SB 478: New Ban on Adding Service Charges at California Restaurants

May 13, 2024

Starting July 1, California restaurants must adhere to a new state law banning undisclosed fees and surcharges. The law requires businesses to include all mandatory fees in advertised prices. Guidelines from Attorney General Rob Bonta clarify that such charges must be incorporated into menu prices. The Golden Gate Restaurant Association criticizes this, fearing increased menu prices and potential job losses. The law applies broadly to all businesses, except for government-imposed taxes or fees and reasonable shipping costs. Handling fees must be included, while separate charges for optional services can be excluded. Late fees and similar charges don’t require advertising. Businesses must not advertise one price and then add fees later. Those uncertain of final costs should wait to display prices. Live Nation Entertainment supports the law, having already implemented all-in pricing at some venues. The Travel Technology Association prefers a national standard for lodging price regulations. Expedia also opposed the bill. Bonta argues that California doesn’t need federal action to ensure consumer transparency, labeling hidden charges as deceptive and unfair. Exemptions for third-party delivery services like DoorDash and Ubereats are in place.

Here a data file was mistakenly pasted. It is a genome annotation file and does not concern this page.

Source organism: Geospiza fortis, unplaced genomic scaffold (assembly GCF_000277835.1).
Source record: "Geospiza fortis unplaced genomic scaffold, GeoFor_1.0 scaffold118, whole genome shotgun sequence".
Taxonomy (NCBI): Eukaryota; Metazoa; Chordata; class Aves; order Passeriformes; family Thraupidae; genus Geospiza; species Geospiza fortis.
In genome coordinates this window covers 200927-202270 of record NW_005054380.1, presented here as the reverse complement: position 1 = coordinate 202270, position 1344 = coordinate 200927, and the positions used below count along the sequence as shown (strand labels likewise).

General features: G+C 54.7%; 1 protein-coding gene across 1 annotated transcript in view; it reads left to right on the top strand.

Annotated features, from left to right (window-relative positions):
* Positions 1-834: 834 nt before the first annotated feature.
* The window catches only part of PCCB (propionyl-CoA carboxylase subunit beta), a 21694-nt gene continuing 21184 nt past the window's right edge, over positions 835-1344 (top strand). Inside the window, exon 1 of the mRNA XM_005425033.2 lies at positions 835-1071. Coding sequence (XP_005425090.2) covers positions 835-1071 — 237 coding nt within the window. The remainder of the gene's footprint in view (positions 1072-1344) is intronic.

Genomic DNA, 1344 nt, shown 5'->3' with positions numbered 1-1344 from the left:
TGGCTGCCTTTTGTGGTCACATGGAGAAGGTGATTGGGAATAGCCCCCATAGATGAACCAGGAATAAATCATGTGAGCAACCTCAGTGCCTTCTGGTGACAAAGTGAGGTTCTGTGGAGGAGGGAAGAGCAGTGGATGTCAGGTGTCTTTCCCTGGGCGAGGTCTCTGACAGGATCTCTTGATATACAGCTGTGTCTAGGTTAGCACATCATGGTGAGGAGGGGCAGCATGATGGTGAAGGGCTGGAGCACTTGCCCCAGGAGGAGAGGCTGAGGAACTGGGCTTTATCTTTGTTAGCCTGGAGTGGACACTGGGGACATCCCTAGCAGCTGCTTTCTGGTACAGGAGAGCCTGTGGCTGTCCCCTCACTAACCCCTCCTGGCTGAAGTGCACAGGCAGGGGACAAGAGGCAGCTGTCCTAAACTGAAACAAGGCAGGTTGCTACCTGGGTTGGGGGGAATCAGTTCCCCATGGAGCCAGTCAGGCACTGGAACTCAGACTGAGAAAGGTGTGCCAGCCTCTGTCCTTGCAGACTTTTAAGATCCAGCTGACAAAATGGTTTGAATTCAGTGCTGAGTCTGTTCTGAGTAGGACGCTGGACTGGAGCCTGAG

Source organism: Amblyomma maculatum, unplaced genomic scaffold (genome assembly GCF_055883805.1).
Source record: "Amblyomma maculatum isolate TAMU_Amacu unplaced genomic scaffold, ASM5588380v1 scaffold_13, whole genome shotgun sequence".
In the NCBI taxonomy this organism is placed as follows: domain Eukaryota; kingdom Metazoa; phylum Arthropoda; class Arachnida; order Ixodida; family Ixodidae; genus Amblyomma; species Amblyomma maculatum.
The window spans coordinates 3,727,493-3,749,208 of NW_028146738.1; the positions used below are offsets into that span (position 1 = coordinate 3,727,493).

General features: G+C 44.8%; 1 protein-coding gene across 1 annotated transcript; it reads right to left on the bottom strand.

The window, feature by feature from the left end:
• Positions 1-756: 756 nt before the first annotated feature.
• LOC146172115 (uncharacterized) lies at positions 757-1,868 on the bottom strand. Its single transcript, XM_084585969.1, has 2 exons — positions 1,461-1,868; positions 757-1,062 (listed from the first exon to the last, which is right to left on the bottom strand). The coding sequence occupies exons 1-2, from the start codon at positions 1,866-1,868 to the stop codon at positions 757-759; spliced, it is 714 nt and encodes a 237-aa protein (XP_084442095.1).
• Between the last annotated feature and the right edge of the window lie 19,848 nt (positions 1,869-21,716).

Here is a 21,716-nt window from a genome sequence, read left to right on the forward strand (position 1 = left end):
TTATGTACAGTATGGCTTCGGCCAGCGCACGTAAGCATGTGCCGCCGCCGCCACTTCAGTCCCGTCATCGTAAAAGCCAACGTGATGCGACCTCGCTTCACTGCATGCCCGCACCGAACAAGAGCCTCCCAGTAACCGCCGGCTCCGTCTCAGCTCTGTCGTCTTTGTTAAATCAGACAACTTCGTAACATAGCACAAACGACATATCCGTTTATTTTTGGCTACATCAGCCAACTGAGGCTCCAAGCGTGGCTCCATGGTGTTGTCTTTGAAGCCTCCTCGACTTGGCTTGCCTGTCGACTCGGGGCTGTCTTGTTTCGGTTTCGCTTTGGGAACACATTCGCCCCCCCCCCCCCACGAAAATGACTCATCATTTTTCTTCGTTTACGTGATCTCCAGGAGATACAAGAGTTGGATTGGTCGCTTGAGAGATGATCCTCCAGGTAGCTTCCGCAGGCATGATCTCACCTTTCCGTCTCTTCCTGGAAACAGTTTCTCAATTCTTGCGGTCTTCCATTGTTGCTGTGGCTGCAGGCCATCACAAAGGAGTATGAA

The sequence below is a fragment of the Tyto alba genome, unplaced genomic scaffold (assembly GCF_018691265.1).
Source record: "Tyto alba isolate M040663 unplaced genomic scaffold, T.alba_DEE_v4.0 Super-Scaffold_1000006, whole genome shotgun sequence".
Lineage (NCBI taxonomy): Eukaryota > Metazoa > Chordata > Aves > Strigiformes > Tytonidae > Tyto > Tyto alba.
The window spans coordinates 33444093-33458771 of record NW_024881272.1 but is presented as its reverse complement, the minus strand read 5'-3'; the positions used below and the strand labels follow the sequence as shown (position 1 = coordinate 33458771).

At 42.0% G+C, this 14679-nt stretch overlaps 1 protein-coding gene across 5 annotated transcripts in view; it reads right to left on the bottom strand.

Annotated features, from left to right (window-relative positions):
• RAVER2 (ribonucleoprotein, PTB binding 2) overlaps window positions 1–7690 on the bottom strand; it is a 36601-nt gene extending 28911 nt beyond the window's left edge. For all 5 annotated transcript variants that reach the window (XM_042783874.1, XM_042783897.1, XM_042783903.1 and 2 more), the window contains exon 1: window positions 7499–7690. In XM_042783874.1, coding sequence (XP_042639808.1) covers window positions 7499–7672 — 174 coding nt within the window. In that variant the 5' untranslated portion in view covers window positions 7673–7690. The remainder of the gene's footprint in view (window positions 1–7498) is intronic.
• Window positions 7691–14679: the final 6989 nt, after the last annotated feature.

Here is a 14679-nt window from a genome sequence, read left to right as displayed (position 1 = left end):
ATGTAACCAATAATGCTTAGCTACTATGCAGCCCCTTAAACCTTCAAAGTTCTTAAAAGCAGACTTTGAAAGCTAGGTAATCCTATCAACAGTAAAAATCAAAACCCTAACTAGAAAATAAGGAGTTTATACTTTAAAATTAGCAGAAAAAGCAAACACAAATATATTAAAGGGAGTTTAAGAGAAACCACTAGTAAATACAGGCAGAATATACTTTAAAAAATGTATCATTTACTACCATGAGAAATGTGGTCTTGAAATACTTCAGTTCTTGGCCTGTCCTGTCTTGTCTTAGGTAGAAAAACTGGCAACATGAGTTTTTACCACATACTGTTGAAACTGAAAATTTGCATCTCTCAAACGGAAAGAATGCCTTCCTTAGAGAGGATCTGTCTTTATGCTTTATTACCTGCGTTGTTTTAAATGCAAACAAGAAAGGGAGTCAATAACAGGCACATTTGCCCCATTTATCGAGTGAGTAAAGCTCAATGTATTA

However, the law also presents challenges for the restaurant industry. Restaurants implementing such fees after July 1 could face lawsuits from diners, a potential outcome that disappoints the industry.  The Golden Gate Restaurant Association, a prominent voice in the industry, had hoped for a carve-out in the law. Previously, lawmakers suggested that restaurant service fees would be acceptable if they were clearly disclosed, but this is not the case. The association warns of significant challenges ahead, predicting menu price increases and potential job losses for workers, highlighting the industry’s concerns and uncertainties.


For more detailed information and answers to specific questions, visit California’s Office of the Attorney General for a comprehensive set of FAQs. These cover questions like ‘Do fees for optional services or features need to be included in the advertised price?’ ‘What about tips or gratuities left voluntarily by customers?’ and ‘What if a business doesn’t know how much it will charge a customer?’ This new law may raise many questions, so it is important to learn how it impacts your restaurant.